What is wrong with this integral?

  • Thread starter hiyok
  • Start date
  • #1
109
0

Main Question or Discussion Point

Hi,

Let me describe the question. Suppose you have two distinct solutions, say, [itex]G_{1}(z)[/itex] and [itex]G_{2}(z)[/itex], to such a linear differential equation, [itex](\partial^2_z-q^2)G(z)=\delta(z)[/itex], where [itex]\delta(z)[/itex] denotes the Dirac function and [itex]q^2[/itex] is a constant. Now I'd like to evaluate this integral: [itex]\int^{\infty}_0\int^{\infty}_0dz_1dz_2G_1(z-z_1)G_2(z'-z_2)(\partial^2_{z_1}-q^2)\delta(z_1-z_2)[/itex]. I will use this property: [itex]f(z)\delta^{n}(z)=(-1)^{n}f^{n}(z)\delta(z)[/itex]. Thus, if I in the first place integrate over [itex]z_1[/itex], I should then find
[tex]\begin{eqnarray*}
\int^{\infty}_0\int^{\infty}_0dz_1dz_2G_1(z-z_1)G_2(z'-z_2)(\partial^2_{z_1}-q^2)\delta(z_1-z_2)
& = &\int^{\infty}_0dz_2G_2(z'-z_2)\int^{\infty}_0dz_1G_1(z-z_1)(\partial^2_{z_1}-q^2)\delta(z_1-z_2)\\
& = & \int^{\infty}_0dz_2G_2(z'-z_2)\int^{\infty}_0dz_1(\partial^2_{z_1}-q^2)G_1(z-z_1)\delta(z_1-z_2)\\
& = &\int^{\infty}_0dz_2G_2(z'-z_2)\int^{\infty}_0dz_1\delta(z-z_1)\delta(z_1-z_2)\\
& = & G_2(z-z')
\end{eqnarray*}[/tex] On other hand, if it is first integrated over [itex]z_2[/itex], one would instead find [itex]G_1(z-z')[/itex], which differs from previous result. I don't know how to make sense of such ambiguity. Can anybody come to help ?!

Thank you in advance.

hiyok
 
Last edited by a moderator:

Answers and Replies

  • #2
Mute
Homework Helper
1,388
10
If your calculations are all correct, it looks to me like it demonstrates that your two distinct solutions are actually not distinct - they are the same.

(Which I would expect - I am not aware of any differential equation having more than one Green's function for a given set of initial/boundary conditions.)
 
  • #3
109
0
Dear Mute,
Thanks for your reply.
Please note we are dealing with a second order linear inhomogeneous differential equation, and therefore there must be infinite number of solutions. The equation itself can not specify a unique solution. Boundary conditions must be imposed to this end. So, one can easily find two different solutions to my equation.
hy
 
  • #4
haruspex
Science Advisor
Homework Helper
Insights Author
Gold Member
32,371
4,900
A few things i don't follow in your algebra.
Surely ∂ is an operator, so you can't go swapping the order like that.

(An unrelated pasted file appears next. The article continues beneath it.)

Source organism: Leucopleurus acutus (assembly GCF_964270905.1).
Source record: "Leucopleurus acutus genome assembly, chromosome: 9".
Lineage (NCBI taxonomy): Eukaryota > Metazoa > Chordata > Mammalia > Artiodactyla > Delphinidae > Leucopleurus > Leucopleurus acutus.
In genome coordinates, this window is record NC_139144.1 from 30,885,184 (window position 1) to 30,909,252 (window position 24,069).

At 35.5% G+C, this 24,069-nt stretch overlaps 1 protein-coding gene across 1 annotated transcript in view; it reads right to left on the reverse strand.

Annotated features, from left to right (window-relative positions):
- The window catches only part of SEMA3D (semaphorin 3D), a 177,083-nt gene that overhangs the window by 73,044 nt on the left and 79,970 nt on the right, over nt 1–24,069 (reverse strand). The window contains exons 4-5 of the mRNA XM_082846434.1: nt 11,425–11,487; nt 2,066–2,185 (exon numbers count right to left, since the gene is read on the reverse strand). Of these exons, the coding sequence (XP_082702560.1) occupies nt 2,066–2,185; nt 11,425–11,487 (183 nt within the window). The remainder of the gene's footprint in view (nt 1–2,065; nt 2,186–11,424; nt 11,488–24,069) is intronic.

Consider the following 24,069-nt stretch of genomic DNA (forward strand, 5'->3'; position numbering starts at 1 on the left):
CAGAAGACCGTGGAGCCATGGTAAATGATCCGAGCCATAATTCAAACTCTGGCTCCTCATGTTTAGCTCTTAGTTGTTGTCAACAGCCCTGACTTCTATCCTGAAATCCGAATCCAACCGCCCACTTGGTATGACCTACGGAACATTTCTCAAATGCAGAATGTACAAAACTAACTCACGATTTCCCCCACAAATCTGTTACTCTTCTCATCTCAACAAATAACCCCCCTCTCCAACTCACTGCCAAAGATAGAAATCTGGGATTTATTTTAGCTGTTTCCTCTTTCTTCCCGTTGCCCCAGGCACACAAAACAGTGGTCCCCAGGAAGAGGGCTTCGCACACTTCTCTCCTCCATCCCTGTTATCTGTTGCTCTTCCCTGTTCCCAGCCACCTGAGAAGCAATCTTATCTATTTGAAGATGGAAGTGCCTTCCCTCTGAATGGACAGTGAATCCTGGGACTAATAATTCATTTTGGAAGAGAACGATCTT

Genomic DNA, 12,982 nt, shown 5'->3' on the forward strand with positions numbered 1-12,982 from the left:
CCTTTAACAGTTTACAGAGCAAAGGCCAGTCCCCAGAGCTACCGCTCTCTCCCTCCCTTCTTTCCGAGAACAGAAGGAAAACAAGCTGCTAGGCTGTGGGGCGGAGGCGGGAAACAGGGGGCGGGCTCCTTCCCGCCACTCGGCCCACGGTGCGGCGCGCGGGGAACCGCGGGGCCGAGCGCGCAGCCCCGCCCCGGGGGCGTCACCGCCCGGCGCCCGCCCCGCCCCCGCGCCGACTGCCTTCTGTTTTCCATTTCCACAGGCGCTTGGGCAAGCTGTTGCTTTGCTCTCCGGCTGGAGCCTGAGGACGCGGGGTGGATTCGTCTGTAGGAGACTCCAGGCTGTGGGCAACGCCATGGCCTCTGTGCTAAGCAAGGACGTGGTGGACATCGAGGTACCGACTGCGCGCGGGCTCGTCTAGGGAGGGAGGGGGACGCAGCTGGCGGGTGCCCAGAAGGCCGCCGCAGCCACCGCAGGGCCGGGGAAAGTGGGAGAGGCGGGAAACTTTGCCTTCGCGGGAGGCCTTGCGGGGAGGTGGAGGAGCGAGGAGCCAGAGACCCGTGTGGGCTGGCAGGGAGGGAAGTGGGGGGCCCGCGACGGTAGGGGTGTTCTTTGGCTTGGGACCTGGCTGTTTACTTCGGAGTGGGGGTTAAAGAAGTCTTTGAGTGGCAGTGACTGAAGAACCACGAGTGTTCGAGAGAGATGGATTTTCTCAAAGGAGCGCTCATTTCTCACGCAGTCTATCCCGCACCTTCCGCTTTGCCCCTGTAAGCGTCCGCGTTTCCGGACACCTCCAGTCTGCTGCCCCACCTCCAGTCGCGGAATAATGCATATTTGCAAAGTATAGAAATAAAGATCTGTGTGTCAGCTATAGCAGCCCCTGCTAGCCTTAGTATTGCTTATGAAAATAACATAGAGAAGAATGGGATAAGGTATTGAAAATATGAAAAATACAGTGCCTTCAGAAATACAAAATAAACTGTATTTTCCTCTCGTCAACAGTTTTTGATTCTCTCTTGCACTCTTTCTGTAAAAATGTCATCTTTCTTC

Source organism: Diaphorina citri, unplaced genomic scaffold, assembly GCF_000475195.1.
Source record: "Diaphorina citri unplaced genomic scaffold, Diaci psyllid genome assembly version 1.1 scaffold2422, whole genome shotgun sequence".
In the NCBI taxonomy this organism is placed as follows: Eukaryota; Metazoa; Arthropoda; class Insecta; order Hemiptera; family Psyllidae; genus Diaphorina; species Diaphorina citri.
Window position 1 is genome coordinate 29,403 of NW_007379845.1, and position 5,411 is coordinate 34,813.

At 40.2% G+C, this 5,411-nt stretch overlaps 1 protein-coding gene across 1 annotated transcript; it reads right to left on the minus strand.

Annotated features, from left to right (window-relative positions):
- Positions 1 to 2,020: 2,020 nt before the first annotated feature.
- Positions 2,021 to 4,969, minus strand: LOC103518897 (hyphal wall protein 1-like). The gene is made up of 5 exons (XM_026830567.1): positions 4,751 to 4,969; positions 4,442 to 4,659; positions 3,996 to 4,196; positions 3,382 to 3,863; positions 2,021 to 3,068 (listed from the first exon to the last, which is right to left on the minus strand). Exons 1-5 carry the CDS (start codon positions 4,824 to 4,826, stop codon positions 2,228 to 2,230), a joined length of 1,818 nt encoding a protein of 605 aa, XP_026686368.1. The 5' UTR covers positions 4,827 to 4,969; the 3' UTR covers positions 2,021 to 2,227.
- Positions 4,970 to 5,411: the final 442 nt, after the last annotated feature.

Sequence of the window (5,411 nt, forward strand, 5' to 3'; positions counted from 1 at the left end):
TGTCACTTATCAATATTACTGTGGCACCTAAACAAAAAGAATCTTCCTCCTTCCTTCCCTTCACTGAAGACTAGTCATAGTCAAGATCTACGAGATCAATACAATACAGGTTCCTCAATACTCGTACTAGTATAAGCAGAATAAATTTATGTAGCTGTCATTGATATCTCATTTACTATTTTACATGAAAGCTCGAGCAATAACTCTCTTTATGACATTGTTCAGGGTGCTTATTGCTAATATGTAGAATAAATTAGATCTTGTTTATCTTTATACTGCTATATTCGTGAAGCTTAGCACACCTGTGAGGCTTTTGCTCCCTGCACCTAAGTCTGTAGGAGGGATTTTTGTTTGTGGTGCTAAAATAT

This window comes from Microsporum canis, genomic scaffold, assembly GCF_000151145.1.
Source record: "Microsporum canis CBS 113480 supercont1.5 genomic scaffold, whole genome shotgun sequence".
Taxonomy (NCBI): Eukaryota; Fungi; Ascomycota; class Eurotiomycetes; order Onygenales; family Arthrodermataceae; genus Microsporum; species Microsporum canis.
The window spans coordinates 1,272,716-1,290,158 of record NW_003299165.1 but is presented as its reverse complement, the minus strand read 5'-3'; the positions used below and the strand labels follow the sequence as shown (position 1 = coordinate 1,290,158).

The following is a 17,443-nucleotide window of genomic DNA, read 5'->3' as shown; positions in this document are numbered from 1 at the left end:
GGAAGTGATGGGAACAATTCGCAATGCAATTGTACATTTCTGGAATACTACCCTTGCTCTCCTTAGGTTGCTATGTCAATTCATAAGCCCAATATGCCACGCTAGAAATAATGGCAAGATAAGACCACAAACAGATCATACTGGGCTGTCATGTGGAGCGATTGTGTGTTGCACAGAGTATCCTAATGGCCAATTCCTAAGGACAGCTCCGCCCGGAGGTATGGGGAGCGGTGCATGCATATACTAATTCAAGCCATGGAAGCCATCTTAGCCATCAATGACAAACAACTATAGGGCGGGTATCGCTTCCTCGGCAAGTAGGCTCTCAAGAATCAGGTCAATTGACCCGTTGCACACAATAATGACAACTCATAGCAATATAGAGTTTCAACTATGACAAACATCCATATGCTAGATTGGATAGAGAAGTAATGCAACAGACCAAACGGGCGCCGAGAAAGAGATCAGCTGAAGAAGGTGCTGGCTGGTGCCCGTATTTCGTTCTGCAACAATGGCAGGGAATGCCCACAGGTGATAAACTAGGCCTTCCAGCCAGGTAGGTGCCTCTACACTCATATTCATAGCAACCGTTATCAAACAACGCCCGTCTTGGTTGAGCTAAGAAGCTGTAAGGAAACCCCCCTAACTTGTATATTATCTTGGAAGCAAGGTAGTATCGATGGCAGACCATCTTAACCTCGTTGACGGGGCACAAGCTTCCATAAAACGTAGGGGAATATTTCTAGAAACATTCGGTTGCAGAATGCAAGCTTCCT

Secondly, your integral is not symmetric between z1 and z2 (specifically, ∂z1).
Thirdly, there is a change of order of integration. That is not always valid. Needs to be justified.
 
  • #5
109
0
Dear haruspex,
thanks for your reply.
1. The reason why I swapped the order of acting the differential operator is because I made of use a property of Dirac function, as mentioned in the original post.
2. The integral is actually symmetric between z1 and z2, because the Dirac function is even.
3. Changing the integration order should be allowed in this case, because the integration domain is rectangular.

hy
 
  • #6
haruspex
Science Advisor
Homework Helper
Insights Author
Gold Member
32,371
4,900
Forgive my ignorance, but what is [itex]\delta^{n}(z)[/itex]?
My problem with the symmetry is that if I swap z1 with z2, G1 with G2, and z with z' in the original expression it does not leave it quite the same. The difference looks crucial, so I doubt that you can arrive at those two different results by essentially the same procedure.

Re order of integration, a rectangular domain is not enough. Integration is a limit process, and changing the order of limits has pitfalls. However, I doubt that's the problem here. Changing the operator order is the most suspect part.
 
  • #7
109
0
Sorry that I did not make that symbol clear. The superscript n indicates differentiating n times. I find that it is possible to eliminate the ambiguity via Fourier transform.
 
  • #8
haruspex
Science Advisor
Homework Helper
Insights Author
Gold Member
32,371
4,900
Sorry that I did not make that symbol clear. The superscript n indicates differentiating n times. I find that it is possible to eliminate the ambiguity via Fourier transform.
So you meant [itex]∂^{n}(z)[/itex], not [itex]\delta^{n}(z)[/itex]?
 
  • #9
Mute
Homework Helper
1,388
10
Dear Mute,
Thanks for your reply.
Please note we are dealing with a second order linear inhomogeneous differential equation, and therefore there must be infinite number of solutions. The equation itself can not specify a unique solution. Boundary conditions must be imposed to this end. So, one can easily find two different solutions to my equation.
hy
In order to use the property ##G_i(z_1-z_2)\partial^2_{z_1} \delta(z_1-z_2) = [\partial^2_{z_1}G_i(z_1-z_2)]\delta(z_1-z_2)##, the G's must be technically vanish at the boundaries, no? So are you not then implicitly assuming both G's have the same boundary conditions in using this identity?

So you meant [itex]∂^{n}(z)[/itex], not [itex]\delta^{n}(z)[/itex]?
No, the OP meant ##\delta^{(n)}(z)##, the nth derivative of the Dirac delta function.
 
  • #10
109
0
@ haruspex: please see Mute's post.

@ Mute: to use that property, I don't think the G's have to vanish at the boundary. The Dirac function automatically does that. The G's are not with the same boundary conditions, or they would be the same.
 

Related Threads for: What is wrong with this integral?

Replies
3
Views
951
  • Last Post
Replies
7
Views
2K
Replies
1
Views
2K
Replies
6
Views
2K
  • Last Post
Replies
2
Views
691
Replies
9
Views
4K
  • Last Post
Replies
5
Views
2K
Replies
4
Views
2K
Top